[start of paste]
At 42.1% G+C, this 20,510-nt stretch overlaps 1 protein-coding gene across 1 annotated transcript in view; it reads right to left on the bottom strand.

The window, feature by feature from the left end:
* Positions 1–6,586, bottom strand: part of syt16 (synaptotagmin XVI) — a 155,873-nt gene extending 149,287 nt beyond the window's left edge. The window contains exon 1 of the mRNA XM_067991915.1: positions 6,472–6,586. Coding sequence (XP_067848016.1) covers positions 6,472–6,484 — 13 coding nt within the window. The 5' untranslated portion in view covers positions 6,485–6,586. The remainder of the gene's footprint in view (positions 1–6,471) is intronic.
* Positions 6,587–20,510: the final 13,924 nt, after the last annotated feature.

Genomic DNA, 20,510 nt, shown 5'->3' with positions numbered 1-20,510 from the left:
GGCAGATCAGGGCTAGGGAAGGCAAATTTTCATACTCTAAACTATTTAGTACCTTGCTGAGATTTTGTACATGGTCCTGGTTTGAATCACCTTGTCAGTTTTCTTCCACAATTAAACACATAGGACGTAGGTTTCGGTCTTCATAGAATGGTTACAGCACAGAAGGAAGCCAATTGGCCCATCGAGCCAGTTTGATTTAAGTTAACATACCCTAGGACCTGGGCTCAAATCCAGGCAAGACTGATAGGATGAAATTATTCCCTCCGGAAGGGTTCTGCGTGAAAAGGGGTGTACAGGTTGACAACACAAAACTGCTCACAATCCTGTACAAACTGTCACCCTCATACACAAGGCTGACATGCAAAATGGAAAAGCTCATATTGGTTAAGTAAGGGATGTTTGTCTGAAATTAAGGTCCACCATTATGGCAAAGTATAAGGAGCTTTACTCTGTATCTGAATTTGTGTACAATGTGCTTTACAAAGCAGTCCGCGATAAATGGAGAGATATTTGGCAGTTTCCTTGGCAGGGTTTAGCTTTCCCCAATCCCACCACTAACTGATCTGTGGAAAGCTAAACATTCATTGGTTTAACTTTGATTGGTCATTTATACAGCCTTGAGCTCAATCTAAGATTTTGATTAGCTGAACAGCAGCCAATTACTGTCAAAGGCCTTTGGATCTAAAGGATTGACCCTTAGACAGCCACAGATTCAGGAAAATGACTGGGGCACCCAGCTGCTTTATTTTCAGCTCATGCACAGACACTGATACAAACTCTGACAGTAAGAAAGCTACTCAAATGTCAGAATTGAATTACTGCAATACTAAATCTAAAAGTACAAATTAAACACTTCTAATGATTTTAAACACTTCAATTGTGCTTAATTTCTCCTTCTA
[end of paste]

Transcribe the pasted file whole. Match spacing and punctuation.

At 42.1% G+C, this 20,510-nt stretch overlaps 1 protein-coding gene across 1 annotated transcript in view; it reads right to left on the bottom strand.

The window, feature by feature from the left end:
* Positions 1–6,586, bottom strand: part of syt16 (synaptotagmin XVI) — a 155,873-nt gene extending 149,287 nt beyond the window's left edge. The window contains exon 1 of the mRNA XM_067991915.1: positions 6,472–6,586. Coding sequence (XP_067848016.1) covers positions 6,472–6,484 — 13 coding nt within the window. The 5' untranslated portion in view covers positions 6,485–6,586. The remainder of the gene's footprint in view (positions 1–6,471) is intronic.
* Positions 6,587–20,510: the final 13,924 nt, after the last annotated feature.

Genomic DNA, 20,510 nt, shown 5'->3' with positions numbered 1-20,510 from the left:
GGCAGATCAGGGCTAGGGAAGGCAAATTTTCATACTCTAAACTATTTAGTACCTTGCTGAGATTTTGTACATGGTCCTGGTTTGAATCACCTTGTCAGTTTTCTTCCACAATTAAACACATAGGACGTAGGTTTCGGTCTTCATAGAATGGTTACAGCACAGAAGGAAGCCAATTGGCCCATCGAGCCAGTTTGATTTAAGTTAACATACCCTAGGACCTGGGCTCAAATCCAGGCAAGACTGATAGGATGAAATTATTCCCTCCGGAAGGGTTCTGCGTGAAAAGGGGTGTACAGGTTGACAACACAAAACTGCTCACAATCCTGTACAAACTGTCACCCTCATACACAAGGCTGACATGCAAAATGGAAAAGCTCATATTGGTTAAGTAAGGGATGTTTGTCTGAAATTAAGGTCCACCATTATGGCAAAGTATAAGGAGCTTTACTCTGTATCTGAATTTGTGTACAATGTGCTTTACAAAGCAGTCCGCGATAAATGGAGAGATATTTGGCAGTTTCCTTGGCAGGGTTTAGCTTTCCCCAATCCCACCACTAACTGATCTGTGGAAAGCTAAACATTCATTGGTTTAACTTTGATTGGTCATTTATACAGCCTTGAGCTCAATCTAAGATTTTGATTAGCTGAACAGCAGCCAATTACTGTCAAAGGCCTTTGGATCTAAAGGATTGACCCTTAGACAGCCACAGATTCAGGAAAATGACTGGGGCACCCAGCTGCTTTATTTTCAGCTCATGCACAGACACTGATACAAACTCTGACAGTAAGAAAGCTACTCAAATGTCAGAATTGAATTACTGCAATACTAAATCTAAAAGTACAAATTAAACACTTCTAATGATTTTAAACACTTCAATTGTGCTTAATTTCTCCTTCTA